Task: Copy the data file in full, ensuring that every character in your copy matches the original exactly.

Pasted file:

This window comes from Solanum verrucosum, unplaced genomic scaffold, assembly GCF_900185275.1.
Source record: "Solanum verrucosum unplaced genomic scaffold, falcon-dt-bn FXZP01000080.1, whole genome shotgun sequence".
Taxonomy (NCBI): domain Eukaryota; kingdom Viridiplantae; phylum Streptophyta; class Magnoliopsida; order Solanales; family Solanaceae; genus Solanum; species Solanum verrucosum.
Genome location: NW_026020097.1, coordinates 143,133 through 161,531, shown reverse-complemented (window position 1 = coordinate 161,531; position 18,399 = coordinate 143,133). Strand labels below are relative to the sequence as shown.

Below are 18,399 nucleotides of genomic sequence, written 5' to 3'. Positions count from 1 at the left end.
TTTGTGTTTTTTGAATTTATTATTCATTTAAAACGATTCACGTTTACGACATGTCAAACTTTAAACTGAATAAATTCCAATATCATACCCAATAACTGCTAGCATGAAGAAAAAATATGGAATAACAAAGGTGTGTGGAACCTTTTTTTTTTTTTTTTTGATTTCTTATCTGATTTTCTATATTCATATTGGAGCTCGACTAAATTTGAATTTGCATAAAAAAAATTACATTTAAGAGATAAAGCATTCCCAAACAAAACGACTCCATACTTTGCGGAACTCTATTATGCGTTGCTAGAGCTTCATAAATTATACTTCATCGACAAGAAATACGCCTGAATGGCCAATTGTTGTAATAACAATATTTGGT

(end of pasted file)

This window comes from Solanum verrucosum, unplaced genomic scaffold, assembly GCF_900185275.1.
Source record: "Solanum verrucosum unplaced genomic scaffold, falcon-dt-bn FXZP01000080.1, whole genome shotgun sequence".
Taxonomy (NCBI): domain Eukaryota; kingdom Viridiplantae; phylum Streptophyta; class Magnoliopsida; order Solanales; family Solanaceae; genus Solanum; species Solanum verrucosum.
Genome location: NW_026020097.1, coordinates 143,133 through 161,531, shown reverse-complemented (window position 1 = coordinate 161,531; position 18,399 = coordinate 143,133). Strand labels below are relative to the sequence as shown.

Below are 18,399 nucleotides of genomic sequence, written 5' to 3'. Positions count from 1 at the left end.
TTTGTGTTTTTTGAATTTATTATTCATTTAAAACGATTCACGTTTACGACATGTCAAACTTTAAACTGAATAAATTCCAATATCATACCCAATAACTGCTAGCATGAAGAAAAAATATGGAATAACAAAGGTGTGTGGAACCTTTTTTTTTTTTTTTTTGATTTCTTATCTGATTTTCTATATTCATATTGGAGCTCGACTAAATTTGAATTTGCATAAAAAAAATTACATTTAAGAGATAAAGCATTCCCAAACAAAACGACTCCATACTTTGCGGAACTCTATTATGCGTTGCTAGAGCTTCATAAATTATACTTCATCGACAAGAAATACGCCTGAATGGCCAATTGTTGTAATAACAATATTTGGT